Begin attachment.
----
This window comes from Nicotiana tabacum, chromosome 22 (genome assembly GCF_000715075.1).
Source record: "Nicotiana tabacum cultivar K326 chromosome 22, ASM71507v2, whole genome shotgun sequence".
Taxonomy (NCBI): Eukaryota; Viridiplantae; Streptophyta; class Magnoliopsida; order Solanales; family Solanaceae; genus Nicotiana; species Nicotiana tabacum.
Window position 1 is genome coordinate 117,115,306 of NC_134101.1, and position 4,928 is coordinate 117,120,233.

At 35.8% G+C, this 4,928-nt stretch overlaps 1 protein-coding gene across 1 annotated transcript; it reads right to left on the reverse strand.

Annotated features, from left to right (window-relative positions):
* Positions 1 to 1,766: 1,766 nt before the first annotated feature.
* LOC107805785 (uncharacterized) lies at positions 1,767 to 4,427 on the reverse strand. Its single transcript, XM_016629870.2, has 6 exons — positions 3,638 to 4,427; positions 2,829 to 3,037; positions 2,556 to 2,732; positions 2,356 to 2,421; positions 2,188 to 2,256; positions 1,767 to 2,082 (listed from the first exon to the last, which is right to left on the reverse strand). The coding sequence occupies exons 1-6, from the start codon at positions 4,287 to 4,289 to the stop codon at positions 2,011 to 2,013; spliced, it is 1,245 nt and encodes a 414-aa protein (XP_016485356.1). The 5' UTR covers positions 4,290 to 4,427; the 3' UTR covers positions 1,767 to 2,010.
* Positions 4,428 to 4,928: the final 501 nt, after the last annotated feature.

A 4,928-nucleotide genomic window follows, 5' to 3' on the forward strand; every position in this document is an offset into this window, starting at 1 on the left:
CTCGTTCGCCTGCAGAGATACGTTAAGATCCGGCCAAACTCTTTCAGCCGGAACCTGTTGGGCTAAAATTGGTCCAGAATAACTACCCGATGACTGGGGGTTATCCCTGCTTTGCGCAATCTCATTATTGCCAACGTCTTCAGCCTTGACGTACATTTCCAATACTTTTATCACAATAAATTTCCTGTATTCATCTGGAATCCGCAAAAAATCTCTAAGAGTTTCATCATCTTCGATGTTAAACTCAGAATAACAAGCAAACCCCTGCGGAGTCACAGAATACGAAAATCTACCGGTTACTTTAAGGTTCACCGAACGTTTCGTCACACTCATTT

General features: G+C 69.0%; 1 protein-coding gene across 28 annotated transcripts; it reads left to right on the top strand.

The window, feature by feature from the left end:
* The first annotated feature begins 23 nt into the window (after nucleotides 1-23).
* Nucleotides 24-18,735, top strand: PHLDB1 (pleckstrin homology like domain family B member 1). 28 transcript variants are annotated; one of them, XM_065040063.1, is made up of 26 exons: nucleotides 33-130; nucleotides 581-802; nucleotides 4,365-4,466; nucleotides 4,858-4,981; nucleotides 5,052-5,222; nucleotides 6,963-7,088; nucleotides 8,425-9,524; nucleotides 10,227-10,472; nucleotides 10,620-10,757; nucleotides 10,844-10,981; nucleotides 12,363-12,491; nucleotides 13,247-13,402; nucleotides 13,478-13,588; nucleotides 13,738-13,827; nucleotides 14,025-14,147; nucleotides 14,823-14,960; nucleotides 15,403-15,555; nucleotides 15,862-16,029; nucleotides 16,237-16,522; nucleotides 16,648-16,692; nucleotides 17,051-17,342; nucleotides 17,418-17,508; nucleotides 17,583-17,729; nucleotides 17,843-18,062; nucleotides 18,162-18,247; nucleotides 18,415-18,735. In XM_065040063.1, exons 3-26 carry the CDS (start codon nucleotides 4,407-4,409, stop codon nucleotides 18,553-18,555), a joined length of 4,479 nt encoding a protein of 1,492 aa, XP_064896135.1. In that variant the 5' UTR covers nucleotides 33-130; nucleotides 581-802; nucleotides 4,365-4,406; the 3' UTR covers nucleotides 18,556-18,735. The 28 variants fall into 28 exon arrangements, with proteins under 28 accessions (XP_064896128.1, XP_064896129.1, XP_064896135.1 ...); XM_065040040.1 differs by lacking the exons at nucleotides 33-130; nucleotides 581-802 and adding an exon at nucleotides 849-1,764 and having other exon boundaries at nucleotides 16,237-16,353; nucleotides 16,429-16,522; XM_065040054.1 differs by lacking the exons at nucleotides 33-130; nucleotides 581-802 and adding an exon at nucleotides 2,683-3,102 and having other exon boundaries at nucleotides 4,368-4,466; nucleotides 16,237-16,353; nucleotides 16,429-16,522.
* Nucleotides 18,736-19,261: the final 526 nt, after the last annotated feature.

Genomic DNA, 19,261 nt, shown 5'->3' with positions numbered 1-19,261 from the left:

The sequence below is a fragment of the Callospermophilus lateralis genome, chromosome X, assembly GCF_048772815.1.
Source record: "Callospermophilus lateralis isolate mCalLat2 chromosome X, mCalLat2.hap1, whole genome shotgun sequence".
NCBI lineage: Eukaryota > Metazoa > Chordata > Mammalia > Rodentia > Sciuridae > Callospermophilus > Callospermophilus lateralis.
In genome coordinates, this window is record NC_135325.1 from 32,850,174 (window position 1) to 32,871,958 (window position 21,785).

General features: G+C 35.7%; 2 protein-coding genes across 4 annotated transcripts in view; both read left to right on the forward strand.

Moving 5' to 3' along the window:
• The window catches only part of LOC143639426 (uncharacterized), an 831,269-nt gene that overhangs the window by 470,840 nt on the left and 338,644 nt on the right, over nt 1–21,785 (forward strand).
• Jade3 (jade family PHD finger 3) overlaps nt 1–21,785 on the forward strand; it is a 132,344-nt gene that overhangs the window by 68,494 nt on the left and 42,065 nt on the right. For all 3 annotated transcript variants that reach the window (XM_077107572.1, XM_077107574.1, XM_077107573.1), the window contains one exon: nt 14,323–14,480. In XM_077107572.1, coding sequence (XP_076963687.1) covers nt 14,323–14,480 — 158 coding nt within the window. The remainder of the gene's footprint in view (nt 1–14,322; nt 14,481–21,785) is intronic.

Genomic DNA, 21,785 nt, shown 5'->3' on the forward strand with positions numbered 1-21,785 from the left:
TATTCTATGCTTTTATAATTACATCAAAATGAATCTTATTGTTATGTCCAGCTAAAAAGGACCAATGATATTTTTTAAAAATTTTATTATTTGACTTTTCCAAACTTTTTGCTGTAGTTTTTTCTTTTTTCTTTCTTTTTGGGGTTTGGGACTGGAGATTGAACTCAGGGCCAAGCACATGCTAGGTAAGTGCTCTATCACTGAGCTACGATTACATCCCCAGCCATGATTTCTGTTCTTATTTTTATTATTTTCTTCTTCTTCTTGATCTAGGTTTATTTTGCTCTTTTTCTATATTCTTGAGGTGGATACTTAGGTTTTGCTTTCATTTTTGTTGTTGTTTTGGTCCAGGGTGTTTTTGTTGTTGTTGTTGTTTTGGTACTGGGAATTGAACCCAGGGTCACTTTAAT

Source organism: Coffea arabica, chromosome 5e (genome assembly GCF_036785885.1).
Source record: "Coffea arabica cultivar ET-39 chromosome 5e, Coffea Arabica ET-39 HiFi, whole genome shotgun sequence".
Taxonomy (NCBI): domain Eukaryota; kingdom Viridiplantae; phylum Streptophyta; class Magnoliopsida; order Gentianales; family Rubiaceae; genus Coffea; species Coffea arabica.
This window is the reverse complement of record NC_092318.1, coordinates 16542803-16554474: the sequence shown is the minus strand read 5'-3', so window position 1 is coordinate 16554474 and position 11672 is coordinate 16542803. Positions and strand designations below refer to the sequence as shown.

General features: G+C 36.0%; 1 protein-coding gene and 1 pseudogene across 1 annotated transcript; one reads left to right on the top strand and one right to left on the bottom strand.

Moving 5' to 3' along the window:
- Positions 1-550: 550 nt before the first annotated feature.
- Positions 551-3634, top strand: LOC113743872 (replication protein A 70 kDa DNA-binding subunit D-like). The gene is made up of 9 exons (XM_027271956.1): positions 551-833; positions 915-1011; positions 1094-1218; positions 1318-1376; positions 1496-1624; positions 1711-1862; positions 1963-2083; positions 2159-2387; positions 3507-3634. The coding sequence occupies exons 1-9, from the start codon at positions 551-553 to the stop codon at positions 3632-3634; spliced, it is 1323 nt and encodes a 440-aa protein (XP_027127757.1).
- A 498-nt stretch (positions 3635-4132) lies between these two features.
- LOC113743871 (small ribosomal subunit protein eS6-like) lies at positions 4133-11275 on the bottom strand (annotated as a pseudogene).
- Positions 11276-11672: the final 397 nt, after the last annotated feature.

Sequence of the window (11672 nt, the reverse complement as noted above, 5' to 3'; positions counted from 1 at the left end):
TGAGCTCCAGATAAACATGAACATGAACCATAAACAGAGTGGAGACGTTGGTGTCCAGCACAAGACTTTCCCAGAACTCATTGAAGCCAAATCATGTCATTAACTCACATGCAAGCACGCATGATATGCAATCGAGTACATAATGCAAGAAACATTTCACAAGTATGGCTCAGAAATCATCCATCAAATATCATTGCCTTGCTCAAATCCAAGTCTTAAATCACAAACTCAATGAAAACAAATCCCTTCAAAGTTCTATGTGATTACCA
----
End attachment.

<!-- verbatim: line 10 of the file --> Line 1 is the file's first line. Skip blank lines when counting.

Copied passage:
A 4,928-nucleotide genomic window follows, 5' to 3' on the forward strand; every position in this document is an offset into this window, starting at 1 on the left: